Sravya Attaluri: Fusing Mental Health With Art

"Art was a way that I could communicate to everybody and is universal. So, it became my language," said Attaluri

mental health
Sravya Attaluri. IANS

Sravya Attaluri is already a star with thousands following her on Instagram.

For Attaluri, a “third culture” child as the Independent described her to be — born in Hyderabad, India, but brought up in Korea and then Hong Kong — life has been full of ups and downs. For most of her life, she has been continuously trying to adapt herself to new places and cultures.

“Sometimes I feel like I can associate with all the cultures that I’m exposed to, but at the same time I feel like I don’t belong in any,” the Independent quoted Attaluri as saying.

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A child brought up in the age of globalization, Attaluri learned bits and pieces of the language of the places she lived in, but couldn’t speak any of them. But it was when battling her patchy identity, that Attaluri discovered art as a channel for catharsis.

mental health
She begins her day with artwork, drawing “what comes to her mind” -a habit she calls “daily doodles”. Pixabay

That’s when she took to art as an effective mode of communication and even deal with her loneliness. That is not all. She took up arts to deal with mental health problems and address various kinds of stigma. In one of the pieces, she says “We all choose to cope with pain in different ways. I choose art.” In another piece of work, she said “being happy is hard work.”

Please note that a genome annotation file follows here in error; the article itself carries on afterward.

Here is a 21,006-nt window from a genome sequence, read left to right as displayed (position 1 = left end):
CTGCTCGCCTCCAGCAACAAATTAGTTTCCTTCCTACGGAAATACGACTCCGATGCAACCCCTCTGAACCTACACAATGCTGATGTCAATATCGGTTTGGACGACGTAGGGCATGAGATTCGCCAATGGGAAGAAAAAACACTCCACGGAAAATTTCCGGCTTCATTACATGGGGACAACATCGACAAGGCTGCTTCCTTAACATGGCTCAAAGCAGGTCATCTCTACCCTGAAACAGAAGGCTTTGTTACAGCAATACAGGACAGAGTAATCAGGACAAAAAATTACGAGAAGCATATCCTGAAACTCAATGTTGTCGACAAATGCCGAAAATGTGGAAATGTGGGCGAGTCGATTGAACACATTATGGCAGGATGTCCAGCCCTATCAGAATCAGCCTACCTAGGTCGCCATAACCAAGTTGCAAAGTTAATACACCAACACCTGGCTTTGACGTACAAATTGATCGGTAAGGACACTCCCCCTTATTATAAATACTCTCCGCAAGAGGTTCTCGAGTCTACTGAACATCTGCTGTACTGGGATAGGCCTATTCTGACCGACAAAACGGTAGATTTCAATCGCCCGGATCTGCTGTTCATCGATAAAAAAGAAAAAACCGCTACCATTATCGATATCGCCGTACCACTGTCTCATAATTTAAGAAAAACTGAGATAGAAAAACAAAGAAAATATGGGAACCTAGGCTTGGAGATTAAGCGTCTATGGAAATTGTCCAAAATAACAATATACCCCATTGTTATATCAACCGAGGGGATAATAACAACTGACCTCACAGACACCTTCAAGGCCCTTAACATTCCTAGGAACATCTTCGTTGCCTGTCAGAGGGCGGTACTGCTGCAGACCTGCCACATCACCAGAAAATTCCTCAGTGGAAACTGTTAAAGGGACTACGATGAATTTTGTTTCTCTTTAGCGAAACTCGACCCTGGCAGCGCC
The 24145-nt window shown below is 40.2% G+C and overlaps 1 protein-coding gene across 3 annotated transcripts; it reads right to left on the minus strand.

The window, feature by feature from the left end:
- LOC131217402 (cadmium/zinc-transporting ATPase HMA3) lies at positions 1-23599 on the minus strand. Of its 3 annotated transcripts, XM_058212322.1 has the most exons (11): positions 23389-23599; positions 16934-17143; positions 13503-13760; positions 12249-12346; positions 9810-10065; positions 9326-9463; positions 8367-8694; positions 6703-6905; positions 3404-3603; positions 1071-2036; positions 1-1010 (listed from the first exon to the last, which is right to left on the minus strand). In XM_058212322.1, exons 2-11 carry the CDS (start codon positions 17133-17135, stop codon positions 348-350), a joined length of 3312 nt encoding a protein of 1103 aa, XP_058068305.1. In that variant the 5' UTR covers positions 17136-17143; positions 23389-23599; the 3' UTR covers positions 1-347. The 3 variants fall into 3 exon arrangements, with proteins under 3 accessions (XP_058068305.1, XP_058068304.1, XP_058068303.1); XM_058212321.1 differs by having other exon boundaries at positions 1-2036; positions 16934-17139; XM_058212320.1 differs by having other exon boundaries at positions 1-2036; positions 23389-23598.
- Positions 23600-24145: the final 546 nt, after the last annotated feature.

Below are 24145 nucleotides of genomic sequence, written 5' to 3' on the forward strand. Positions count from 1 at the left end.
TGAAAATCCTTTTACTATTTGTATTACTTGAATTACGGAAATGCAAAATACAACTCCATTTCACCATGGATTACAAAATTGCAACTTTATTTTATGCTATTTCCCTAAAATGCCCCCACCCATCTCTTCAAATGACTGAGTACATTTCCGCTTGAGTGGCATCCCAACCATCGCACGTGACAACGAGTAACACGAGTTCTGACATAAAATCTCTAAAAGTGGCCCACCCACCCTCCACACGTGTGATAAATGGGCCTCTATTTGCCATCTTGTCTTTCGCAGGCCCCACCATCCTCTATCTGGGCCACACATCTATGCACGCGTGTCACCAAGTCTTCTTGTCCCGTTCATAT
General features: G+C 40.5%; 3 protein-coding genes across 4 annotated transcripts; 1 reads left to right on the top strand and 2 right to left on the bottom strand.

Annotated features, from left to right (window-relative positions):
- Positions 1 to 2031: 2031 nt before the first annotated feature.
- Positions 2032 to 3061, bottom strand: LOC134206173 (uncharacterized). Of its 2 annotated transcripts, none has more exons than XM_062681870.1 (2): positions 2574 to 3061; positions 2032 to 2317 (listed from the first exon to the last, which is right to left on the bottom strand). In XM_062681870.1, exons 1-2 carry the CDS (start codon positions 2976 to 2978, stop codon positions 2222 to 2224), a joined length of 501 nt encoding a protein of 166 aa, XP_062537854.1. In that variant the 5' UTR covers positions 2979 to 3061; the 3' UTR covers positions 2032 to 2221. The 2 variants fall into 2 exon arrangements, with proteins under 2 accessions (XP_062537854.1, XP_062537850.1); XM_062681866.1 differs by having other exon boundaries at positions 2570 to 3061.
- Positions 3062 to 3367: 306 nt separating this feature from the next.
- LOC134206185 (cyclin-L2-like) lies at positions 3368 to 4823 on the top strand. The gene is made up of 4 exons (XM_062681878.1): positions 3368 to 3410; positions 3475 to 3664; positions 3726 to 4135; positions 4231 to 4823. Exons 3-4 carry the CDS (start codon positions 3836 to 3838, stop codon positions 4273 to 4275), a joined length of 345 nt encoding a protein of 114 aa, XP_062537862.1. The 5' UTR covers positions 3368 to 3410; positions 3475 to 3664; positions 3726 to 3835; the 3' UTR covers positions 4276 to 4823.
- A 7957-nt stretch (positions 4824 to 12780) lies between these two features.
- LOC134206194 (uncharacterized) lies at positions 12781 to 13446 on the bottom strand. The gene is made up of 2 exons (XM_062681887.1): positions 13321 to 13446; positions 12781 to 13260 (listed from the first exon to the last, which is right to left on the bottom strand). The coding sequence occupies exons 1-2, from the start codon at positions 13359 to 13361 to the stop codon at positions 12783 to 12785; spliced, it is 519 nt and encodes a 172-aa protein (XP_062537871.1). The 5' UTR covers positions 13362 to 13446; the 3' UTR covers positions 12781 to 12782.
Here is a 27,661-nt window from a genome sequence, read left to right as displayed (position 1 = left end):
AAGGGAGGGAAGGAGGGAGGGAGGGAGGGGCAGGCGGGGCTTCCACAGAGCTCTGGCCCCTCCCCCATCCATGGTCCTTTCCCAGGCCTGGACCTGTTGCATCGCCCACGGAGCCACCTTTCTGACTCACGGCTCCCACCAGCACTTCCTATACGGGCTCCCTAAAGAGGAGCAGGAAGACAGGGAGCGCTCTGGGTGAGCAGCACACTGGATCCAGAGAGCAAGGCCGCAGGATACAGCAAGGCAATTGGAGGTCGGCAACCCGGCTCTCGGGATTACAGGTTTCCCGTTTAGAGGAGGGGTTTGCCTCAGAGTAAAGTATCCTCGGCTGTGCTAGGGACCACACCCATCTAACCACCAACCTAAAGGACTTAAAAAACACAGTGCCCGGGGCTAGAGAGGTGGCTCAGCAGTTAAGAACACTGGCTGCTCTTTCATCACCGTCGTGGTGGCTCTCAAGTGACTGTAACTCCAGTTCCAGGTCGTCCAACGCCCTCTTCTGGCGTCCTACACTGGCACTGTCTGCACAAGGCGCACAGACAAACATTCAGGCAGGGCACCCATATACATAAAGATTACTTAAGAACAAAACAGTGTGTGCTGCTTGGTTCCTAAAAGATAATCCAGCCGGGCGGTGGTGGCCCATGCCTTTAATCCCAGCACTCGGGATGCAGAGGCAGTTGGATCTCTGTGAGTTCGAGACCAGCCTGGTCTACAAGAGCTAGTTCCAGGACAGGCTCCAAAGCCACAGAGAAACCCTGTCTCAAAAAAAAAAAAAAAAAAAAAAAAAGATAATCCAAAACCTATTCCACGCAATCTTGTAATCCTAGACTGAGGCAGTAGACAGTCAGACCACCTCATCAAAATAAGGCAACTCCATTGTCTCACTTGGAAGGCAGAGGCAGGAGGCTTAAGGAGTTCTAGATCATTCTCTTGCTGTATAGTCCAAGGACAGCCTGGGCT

“Art was a way that I could communicate to everybody and is universal. So, it became my language,” she said. Her daily “routine” itself reflects an eclectic mix of the east and the west.

For instance, she begins her day with artwork, drawing “what comes to her mind” -a habit she calls “daily doodles”. This is followed by online therapy sessions, yoga, and meditation classes. “Now, I need my morning meditation more than I need my coffee,” she observes. Currently, she pursues her unique lifestyle in Hong Kong but hopes to head for London, once the Covid-19 scare recedes.

mental health
She took to art as an effective mode of communication and even deal with her loneliness. Pixabay

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Attaluri, who graduated from the Roski School of Fine Art, the University of Southern California in 2017, has now set up a platform — Draw for Mental Health � to empower artists to deal with the issue of psychological well-being while breaking taboos and stigmas through art. Later in 2019, she even attended the London College of Communication for a short-term certification course.

Today Attaluri’s main focus is to empower girls and women. She is also determined to stand up for women of color and ensure that they are “better represented.” (IANS/KB)